Albert Campion’s sister, Val, is a fashion designer who finds herself mixed up in the unexplained death of film star, Georgia Wells’ husband. Georgia is a femme fatale who seems to attract just about every man she meets including Val’s friend Alan Dell, a plane designer. Coincidentally the body of Georgia’s former fiancé who disappeared some years ago has also been found. Could Georgia be more than just the selfish vamp she definitely is?

I enjoyed this complex mystery with its portrayal of ninet
This book could essentially be renamed "A Tale of Three Career Women". Written 'between the wars', you can almost see the author wrestling with old and new conceptions of what it is to be male and female - sometimes using statements which are teeth-grindingly appalling. Some of these statements come out of Campion's mouth (including the memorable suggestion that what his sister wanted to cheer her up was a "good cry or a nice rape" - there's a word used in a way we don't usually use it!).

The fir
It is very interesting to see the mix of reviews on this book. Sadly, I am with the folks who did not like it as much as, well any of the other Campion books before it in the series. I can't comment on the ones after [yet]. I'll leave it to others to summarize the plot.
I like this series for the historical detail, the characters and the mystery in that order. I love Lugg. I was also looking forward to this installment because of the return of Amanda.
I found this book to be populated by way too m
Post Listen Review: I started listening to this with mild disinterest. There was a murder, some clues, a guy who was clearly going to solve the crime by the end but it degraded to outright dislike by the end of the book. I have never heard a more unlikeable, misogynistic protaganist in my life.

I understand it was written in the thirties and there were certainly worse things going on in the world at that time than a fictional character who hates women. I also understand that it was written by a
The Fashion in Shrouds by Margery Allingham was originally published in 1938 and it's the tenth novel in the Albert Campion series.

A brief summary: Albert Campion has found the skeleton of Richard Portland-Smith who disappeared without a trace three years ago. The investigation of his apparent suicide, which turns out to be murder, leads to Richard's former fiancée, the actress Georgia Wells, and also to a series of deaths, apparently caused by "the hand of fate". Albert Campion's involvement is
Another one of the Allingham books that seems to be more about the fashion industry rather than a detective novel - the only really interesting aspect is the appearance of Val, Campion's sister and the reappearance of Amanda who goes on to become Campion's fiancee. The twist at the end is so obvious that I don't even think it should be called a twist and there isn't really much of a denouement - it simply ends once the murderer is caught, without much of an explanation from the murderer.

Lovely, mysterious, and peaceful ( for a murder mystery). That said, anyone whining about the cultural milieu needs to realize that time is linear and novels are pinned to when they are written. You don't like the characters, the language, or what the author says? Fine, stick to reading last week's NYT best sellers--they're obviously for you. Oh, and one more thing: it's FICTION folks-- not the flaming Constitution.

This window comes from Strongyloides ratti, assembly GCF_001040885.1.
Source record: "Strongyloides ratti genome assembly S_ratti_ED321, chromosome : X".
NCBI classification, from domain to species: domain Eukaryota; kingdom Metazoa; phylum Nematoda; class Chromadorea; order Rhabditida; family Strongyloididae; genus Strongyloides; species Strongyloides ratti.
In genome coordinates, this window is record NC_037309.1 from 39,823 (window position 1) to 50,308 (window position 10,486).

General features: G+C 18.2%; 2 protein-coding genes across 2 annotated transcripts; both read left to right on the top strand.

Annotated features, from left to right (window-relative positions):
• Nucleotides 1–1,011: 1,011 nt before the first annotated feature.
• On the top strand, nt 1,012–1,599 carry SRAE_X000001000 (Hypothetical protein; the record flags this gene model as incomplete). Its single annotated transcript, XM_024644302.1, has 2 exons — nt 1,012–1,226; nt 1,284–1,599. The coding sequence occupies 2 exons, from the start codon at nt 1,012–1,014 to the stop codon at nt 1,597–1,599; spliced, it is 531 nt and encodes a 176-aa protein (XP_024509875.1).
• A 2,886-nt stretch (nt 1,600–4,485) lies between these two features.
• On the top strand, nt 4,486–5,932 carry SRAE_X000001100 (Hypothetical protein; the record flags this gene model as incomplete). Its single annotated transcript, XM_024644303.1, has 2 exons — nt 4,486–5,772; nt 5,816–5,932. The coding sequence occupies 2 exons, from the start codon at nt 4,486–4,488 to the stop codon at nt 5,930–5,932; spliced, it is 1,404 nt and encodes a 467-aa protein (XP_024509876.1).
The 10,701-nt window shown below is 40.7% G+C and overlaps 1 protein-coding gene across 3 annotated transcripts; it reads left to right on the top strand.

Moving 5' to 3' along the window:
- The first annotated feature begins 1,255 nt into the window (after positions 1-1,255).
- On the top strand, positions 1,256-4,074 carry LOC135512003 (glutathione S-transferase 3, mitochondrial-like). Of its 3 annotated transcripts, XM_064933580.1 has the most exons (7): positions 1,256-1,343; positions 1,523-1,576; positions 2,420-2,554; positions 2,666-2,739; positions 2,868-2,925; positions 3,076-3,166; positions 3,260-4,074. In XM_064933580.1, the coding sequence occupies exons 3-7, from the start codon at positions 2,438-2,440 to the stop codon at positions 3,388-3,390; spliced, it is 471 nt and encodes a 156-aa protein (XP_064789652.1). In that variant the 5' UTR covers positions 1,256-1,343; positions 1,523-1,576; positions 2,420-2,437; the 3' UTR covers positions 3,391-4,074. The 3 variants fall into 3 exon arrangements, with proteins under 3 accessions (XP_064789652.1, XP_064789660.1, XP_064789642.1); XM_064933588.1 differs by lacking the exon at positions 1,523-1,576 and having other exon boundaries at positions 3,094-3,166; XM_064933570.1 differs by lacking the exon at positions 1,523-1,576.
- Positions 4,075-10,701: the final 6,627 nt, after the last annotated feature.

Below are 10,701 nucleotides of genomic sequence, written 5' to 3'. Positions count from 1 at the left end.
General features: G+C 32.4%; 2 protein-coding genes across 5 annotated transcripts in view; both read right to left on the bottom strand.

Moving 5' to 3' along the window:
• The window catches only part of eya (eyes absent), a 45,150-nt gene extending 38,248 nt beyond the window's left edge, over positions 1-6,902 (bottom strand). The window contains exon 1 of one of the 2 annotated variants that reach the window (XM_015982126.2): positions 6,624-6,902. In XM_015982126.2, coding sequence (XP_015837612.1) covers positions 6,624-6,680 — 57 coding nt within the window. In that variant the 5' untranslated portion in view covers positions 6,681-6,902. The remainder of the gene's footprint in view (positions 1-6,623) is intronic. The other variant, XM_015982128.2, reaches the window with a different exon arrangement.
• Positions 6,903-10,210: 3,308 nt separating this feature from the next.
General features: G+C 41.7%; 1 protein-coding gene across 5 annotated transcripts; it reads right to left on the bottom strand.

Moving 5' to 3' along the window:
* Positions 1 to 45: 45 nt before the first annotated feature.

Whew. I didn't realize how annoyed I was at the reviewers with modern axes to gri
A lovely period piece, ruined by a heavy dose of disgusting period misogyny. Too bad.
Apr 07, 2014 Doug rated it 4 of 5 stars
Shelves: crime
There are so many effete men, fat men, and self-destructive women-hating women in this novel it reads like a surreal play in which an effeminate, overweight man and his bitchy wife have split into multiple personalities and are dancing around each other in a mystery novel that nearly isn't a mystery novel. It is the sort of story where a man tells his sister that a rape will do her good, and you cannot tell if that statement was meant to chastise men, to slight women, or to mock the whole damn w ...more
Well, that was...different.

Having read all of the Campion books up to this point, in order, I find myself wondering just what Allingham set out to do with The Fashion in Shrouds. It's not a particularly smooth novel. In fact, although I don't have any evidence for the theory, it reads like a book that may not have been originally intended for Campion at all. He's a brooding presence, far from the faux-Harold Lloyd figure affected in the earlier novels, and he only really shines in a few interact
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Well, at least Allingham succeeds in creating a group of thoroughly unsympathetic people. Unfortunately the casual racist and misogynistic comments spoil the story. I agree with another reviewer who writes that the book contains the worst marriage proposal ever. If you have never read any of Margery Allingham's mysteries, I recommend you start with something else.. I enjoyed the Coroner's Pidgin.
On the face of it, a 1930s murder mystery. But the characters and their situations are so complex, it's more than a mere crime story--it's a novel of human emotions and actions and contradictions. Although I love other murder mysteries more--for instance Dorothy L Sayers' "A Cloud of Witness", which contains tragedy and loss, as well as being great fun--"The Fashion in Shrouds" is an absolute classic of the era. Allingham never wrote anything to better it, stylistically and in terms of character ...more